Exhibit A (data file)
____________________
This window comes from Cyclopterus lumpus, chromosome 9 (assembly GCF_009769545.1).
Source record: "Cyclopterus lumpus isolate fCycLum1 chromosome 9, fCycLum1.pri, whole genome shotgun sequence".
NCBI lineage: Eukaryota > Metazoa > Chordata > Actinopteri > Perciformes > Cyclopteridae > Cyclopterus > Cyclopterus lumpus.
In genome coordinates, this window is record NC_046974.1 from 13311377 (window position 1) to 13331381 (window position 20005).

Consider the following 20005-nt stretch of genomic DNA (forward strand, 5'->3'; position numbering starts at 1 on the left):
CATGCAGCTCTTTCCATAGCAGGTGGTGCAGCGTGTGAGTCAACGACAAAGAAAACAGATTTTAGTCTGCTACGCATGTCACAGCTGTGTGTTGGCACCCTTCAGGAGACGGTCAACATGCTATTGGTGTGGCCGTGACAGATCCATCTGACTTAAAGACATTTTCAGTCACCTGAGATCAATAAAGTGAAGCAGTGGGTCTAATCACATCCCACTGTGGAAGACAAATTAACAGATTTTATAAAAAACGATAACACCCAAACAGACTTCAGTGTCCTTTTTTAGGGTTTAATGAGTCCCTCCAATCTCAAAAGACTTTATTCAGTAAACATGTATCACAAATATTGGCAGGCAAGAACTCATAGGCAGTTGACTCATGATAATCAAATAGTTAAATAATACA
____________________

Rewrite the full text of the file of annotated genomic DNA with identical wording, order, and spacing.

This window comes from Cyclopterus lumpus, chromosome 9 (assembly GCF_009769545.1).
Source record: "Cyclopterus lumpus isolate fCycLum1 chromosome 9, fCycLum1.pri, whole genome shotgun sequence".
NCBI lineage: Eukaryota > Metazoa > Chordata > Actinopteri > Perciformes > Cyclopteridae > Cyclopterus > Cyclopterus lumpus.
In genome coordinates, this window is record NC_046974.1 from 13311377 (window position 1) to 13331381 (window position 20005).

Consider the following 20005-nt stretch of genomic DNA (forward strand, 5'->3'; position numbering starts at 1 on the left):
CATGCAGCTCTTTCCATAGCAGGTGGTGCAGCGTGTGAGTCAACGACAAAGAAAACAGATTTTAGTCTGCTACGCATGTCACAGCTGTGTGTTGGCACCCTTCAGGAGACGGTCAACATGCTATTGGTGTGGCCGTGACAGATCCATCTGACTTAAAGACATTTTCAGTCACCTGAGATCAATAAAGTGAAGCAGTGGGTCTAATCACATCCCACTGTGGAAGACAAATTAACAGATTTTATAAAAAACGATAACACCCAAACAGACTTCAGTGTCCTTTTTTAGGGTTTAATGAGTCCCTCCAATCTCAAAAGACTTTATTCAGTAAACATGTATCACAAATATTGGCAGGCAAGAACTCATAGGCAGTTGACTCATGATAATCAAATAGTTAAATAATACA